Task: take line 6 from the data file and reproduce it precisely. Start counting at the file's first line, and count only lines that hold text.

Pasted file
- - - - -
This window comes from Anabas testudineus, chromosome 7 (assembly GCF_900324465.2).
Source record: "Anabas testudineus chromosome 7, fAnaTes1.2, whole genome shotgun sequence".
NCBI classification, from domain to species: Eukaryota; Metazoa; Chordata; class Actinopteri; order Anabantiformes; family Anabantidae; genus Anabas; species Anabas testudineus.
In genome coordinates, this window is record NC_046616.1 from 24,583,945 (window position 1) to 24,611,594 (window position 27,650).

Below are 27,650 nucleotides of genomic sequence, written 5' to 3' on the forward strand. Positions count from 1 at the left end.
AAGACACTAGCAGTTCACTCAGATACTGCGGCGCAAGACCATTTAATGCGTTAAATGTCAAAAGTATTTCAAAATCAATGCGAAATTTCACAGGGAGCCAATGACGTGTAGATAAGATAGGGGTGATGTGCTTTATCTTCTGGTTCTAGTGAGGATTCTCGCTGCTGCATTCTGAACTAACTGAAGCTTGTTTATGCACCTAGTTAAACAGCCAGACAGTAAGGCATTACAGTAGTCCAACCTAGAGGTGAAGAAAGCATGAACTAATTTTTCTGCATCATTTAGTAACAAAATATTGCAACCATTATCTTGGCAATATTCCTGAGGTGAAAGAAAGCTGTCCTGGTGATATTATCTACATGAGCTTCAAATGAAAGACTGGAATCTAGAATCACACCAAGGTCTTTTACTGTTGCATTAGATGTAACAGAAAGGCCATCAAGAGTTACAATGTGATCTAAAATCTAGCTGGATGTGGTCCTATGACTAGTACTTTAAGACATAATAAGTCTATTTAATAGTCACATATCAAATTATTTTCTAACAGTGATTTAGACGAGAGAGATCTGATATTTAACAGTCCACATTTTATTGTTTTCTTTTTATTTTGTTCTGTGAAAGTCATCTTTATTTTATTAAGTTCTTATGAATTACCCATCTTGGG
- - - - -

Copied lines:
AAGACACTAGCAGTTCACTCAGATACTGCGGCGCAAGACCATTTAATGCGTTAAATGTCAAAAGTATTTCAAAATCAATGCGAAATTTCACAGGGAGCCAATGACGTGTAGATAAGATAGGGGTGATGTGCTTTATCTTCTGGTTCTAGTGAGGATTCTCGCTGCTGCATTCTGAACTAACTGAAGCTTGTTTATGCACCTAGTTAAACAGCCAGACAGTAAGGCATTACAGTAGTCCAACCTAGAGGTGAAGAAAGCATGAACTAATTTTTCTGCATCATTTAGTAACAAAATATTGCAACCATTATCTTGGCAATATTCCTGAGGTGAAAGAAAGCTGTCCTGGTGATATTATCTACATGAGCTTCAAATGAAAGACTGGAATCTAGAATCACACCAAGGTCTTTTACTGTTGCATTAGATGTAACAGAAAGGCCATCAAGAGTTACAATGTGATCTAAAATCTAGCTGGATGTGGTCCTATGACTAGTACTTTAAGACATAATAAGTCTATTTAATAGTCACATATCAAATTATTTTCTAACAGTGATTTAGACGAGAGAGATCTGATATTTAACAGTCCACATTTTATTGTTTTCTTTTTATTTTGTTCTGTGAAAGTCATCTTTATTTTATTAAGTTCTTATGAATTACCCATCTTGGG